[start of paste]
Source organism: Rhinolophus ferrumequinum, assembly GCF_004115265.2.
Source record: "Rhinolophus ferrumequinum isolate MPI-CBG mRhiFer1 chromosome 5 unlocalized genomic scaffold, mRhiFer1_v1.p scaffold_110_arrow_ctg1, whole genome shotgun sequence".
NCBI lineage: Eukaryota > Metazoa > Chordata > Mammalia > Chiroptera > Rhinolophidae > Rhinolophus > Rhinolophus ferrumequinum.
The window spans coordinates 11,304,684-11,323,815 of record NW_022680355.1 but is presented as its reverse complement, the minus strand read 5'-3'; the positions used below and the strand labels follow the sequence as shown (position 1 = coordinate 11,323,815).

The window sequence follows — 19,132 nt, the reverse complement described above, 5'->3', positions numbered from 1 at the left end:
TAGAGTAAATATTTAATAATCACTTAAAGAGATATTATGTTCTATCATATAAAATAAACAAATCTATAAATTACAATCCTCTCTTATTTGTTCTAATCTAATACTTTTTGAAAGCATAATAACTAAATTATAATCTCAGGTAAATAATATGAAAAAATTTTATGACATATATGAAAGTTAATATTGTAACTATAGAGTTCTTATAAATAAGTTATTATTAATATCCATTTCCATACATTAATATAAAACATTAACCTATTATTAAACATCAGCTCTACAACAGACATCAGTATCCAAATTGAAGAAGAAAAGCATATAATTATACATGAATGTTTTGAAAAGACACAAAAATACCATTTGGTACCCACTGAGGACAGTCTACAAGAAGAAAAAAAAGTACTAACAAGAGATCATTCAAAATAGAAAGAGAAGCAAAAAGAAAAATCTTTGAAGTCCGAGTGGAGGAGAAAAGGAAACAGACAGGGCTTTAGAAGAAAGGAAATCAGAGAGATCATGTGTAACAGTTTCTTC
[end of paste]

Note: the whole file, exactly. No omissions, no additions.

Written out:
Source organism: Rhinolophus ferrumequinum, assembly GCF_004115265.2.
Source record: "Rhinolophus ferrumequinum isolate MPI-CBG mRhiFer1 chromosome 5 unlocalized genomic scaffold, mRhiFer1_v1.p scaffold_110_arrow_ctg1, whole genome shotgun sequence".
NCBI lineage: Eukaryota > Metazoa > Chordata > Mammalia > Chiroptera > Rhinolophidae > Rhinolophus > Rhinolophus ferrumequinum.
The window spans coordinates 11,304,684-11,323,815 of record NW_022680355.1 but is presented as its reverse complement, the minus strand read 5'-3'; the positions used below and the strand labels follow the sequence as shown (position 1 = coordinate 11,323,815).

The window sequence follows — 19,132 nt, the reverse complement described above, 5'->3', positions numbered from 1 at the left end:
TAGAGTAAATATTTAATAATCACTTAAAGAGATATTATGTTCTATCATATAAAATAAACAAATCTATAAATTACAATCCTCTCTTATTTGTTCTAATCTAATACTTTTTGAAAGCATAATAACTAAATTATAATCTCAGGTAAATAATATGAAAAAATTTTATGACATATATGAAAGTTAATATTGTAACTATAGAGTTCTTATAAATAAGTTATTATTAATATCCATTTCCATACATTAATATAAAACATTAACCTATTATTAAACATCAGCTCTACAACAGACATCAGTATCCAAATTGAAGAAGAAAAGCATATAATTATACATGAATGTTTTGAAAAGACACAAAAATACCATTTGGTACCCACTGAGGACAGTCTACAAGAAGAAAAAAAAGTACTAACAAGAGATCATTCAAAATAGAAAGAGAAGCAAAAAGAAAAATCTTTGAAGTCCGAGTGGAGGAGAAAAGGAAACAGACAGGGCTTTAGAAGAAAGGAAATCAGAGAGATCATGTGTAACAGTTTCTTC